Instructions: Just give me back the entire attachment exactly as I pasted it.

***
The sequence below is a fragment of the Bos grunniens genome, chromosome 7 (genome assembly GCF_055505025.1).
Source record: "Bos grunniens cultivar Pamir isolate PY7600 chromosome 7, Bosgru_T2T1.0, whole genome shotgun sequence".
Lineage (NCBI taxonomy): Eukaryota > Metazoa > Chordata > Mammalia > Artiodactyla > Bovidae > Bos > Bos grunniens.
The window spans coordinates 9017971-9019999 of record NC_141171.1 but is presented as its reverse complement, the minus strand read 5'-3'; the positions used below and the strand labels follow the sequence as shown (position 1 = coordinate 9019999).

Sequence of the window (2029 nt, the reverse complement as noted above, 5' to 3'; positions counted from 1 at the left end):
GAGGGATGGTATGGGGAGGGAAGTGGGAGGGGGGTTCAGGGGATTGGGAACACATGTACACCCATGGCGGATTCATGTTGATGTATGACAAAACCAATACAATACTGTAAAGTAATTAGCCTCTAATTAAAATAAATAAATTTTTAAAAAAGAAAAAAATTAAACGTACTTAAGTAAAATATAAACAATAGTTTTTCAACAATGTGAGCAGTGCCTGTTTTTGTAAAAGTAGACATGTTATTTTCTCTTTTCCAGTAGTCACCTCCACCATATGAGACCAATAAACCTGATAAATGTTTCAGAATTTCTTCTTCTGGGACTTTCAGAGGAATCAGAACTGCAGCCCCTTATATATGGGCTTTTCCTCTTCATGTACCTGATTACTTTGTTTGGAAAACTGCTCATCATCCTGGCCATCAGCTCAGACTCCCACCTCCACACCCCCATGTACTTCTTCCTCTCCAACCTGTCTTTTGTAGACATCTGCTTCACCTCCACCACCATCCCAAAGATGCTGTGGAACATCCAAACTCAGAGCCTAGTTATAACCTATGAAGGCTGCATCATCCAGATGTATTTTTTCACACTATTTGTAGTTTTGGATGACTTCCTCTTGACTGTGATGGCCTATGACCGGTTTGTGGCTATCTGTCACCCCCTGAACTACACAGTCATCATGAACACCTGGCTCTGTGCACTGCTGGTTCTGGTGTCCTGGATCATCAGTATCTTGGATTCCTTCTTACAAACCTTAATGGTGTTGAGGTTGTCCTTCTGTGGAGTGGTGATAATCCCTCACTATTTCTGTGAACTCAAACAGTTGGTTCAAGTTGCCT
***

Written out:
The sequence below is a fragment of the Bos grunniens genome, chromosome 7 (genome assembly GCF_055505025.1).
Source record: "Bos grunniens cultivar Pamir isolate PY7600 chromosome 7, Bosgru_T2T1.0, whole genome shotgun sequence".
Lineage (NCBI taxonomy): Eukaryota > Metazoa > Chordata > Mammalia > Artiodactyla > Bovidae > Bos > Bos grunniens.
The window spans coordinates 9017971-9019999 of record NC_141171.1 but is presented as its reverse complement, the minus strand read 5'-3'; the positions used below and the strand labels follow the sequence as shown (position 1 = coordinate 9019999).

Sequence of the window (2029 nt, the reverse complement as noted above, 5' to 3'; positions counted from 1 at the left end):
GAGGGATGGTATGGGGAGGGAAGTGGGAGGGGGGTTCAGGGGATTGGGAACACATGTACACCCATGGCGGATTCATGTTGATGTATGACAAAACCAATACAATACTGTAAAGTAATTAGCCTCTAATTAAAATAAATAAATTTTTAAAAAAGAAAAAAATTAAACGTACTTAAGTAAAATATAAACAATAGTTTTTCAACAATGTGAGCAGTGCCTGTTTTTGTAAAAGTAGACATGTTATTTTCTCTTTTCCAGTAGTCACCTCCACCATATGAGACCAATAAACCTGATAAATGTTTCAGAATTTCTTCTTCTGGGACTTTCAGAGGAATCAGAACTGCAGCCCCTTATATATGGGCTTTTCCTCTTCATGTACCTGATTACTTTGTTTGGAAAACTGCTCATCATCCTGGCCATCAGCTCAGACTCCCACCTCCACACCCCCATGTACTTCTTCCTCTCCAACCTGTCTTTTGTAGACATCTGCTTCACCTCCACCACCATCCCAAAGATGCTGTGGAACATCCAAACTCAGAGCCTAGTTATAACCTATGAAGGCTGCATCATCCAGATGTATTTTTTCACACTATTTGTAGTTTTGGATGACTTCCTCTTGACTGTGATGGCCTATGACCGGTTTGTGGCTATCTGTCACCCCCTGAACTACACAGTCATCATGAACACCTGGCTCTGTGCACTGCTGGTTCTGGTGTCCTGGATCATCAGTATCTTGGATTCCTTCTTACAAACCTTAATGGTGTTGAGGTTGTCCTTCTGTGGAGTGGTGATAATCCCTCACTATTTCTGTGAACTCAAACAGTTGGTTCAAGTTGCCT